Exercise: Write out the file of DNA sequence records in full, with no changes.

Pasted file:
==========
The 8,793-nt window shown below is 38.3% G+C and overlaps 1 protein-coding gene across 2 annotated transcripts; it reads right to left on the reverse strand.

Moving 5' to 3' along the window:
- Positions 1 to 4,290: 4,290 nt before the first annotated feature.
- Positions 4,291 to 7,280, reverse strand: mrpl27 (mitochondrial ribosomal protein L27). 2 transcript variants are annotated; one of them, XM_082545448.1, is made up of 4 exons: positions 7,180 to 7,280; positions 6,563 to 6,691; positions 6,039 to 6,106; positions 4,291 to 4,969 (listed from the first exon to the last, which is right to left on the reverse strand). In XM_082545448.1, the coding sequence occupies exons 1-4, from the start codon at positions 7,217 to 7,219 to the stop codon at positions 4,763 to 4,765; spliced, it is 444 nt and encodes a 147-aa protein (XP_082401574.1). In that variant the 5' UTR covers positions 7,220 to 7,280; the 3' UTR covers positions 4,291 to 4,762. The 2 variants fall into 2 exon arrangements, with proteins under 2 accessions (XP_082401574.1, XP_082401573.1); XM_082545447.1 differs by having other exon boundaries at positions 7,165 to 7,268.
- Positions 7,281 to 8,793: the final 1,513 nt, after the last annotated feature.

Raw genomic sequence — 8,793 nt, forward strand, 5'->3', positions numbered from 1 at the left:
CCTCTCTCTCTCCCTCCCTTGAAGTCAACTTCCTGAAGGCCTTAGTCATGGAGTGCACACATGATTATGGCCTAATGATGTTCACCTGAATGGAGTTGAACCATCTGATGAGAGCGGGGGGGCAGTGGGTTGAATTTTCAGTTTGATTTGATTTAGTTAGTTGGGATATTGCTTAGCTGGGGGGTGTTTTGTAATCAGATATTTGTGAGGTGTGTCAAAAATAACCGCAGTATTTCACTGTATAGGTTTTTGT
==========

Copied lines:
The 8,793-nt window shown below is 38.3% G+C and overlaps 1 protein-coding gene across 2 annotated transcripts; it reads right to left on the reverse strand.

Moving 5' to 3' along the window:
- Positions 1 to 4,290: 4,290 nt before the first annotated feature.
- Positions 4,291 to 7,280, reverse strand: mrpl27 (mitochondrial ribosomal protein L27). 2 transcript variants are annotated; one of them, XM_082545448.1, is made up of 4 exons: positions 7,180 to 7,280; positions 6,563 to 6,691; positions 6,039 to 6,106; positions 4,291 to 4,969 (listed from the first exon to the last, which is right to left on the reverse strand). In XM_082545448.1, the coding sequence occupies exons 1-4, from the start codon at positions 7,217 to 7,219 to the stop codon at positions 4,763 to 4,765; spliced, it is 444 nt and encodes a 147-aa protein (XP_082401574.1). In that variant the 5' UTR covers positions 7,220 to 7,280; the 3' UTR covers positions 4,291 to 4,762. The 2 variants fall into 2 exon arrangements, with proteins under 2 accessions (XP_082401574.1, XP_082401573.1); XM_082545447.1 differs by having other exon boundaries at positions 7,165 to 7,268.
- Positions 7,281 to 8,793: the final 1,513 nt, after the last annotated feature.

Raw genomic sequence — 8,793 nt, forward strand, 5'->3', positions numbered from 1 at the left:
CCTCTCTCTCTCCCTCCCTTGAAGTCAACTTCCTGAAGGCCTTAGTCATGGAGTGCACACATGATTATGGCCTAATGATGTTCACCTGAATGGAGTTGAACCATCTGATGAGAGCGGGGGGGCAGTGGGTTGAATTTTCAGTTTGATTTGATTTAGTTAGTTGGGATATTGCTTAGCTGGGGGGTGTTTTGTAATCAGATATTTGTGAGGTGTGTCAAAAATAACCGCAGTATTTCACTGTATAGGTTTTTGT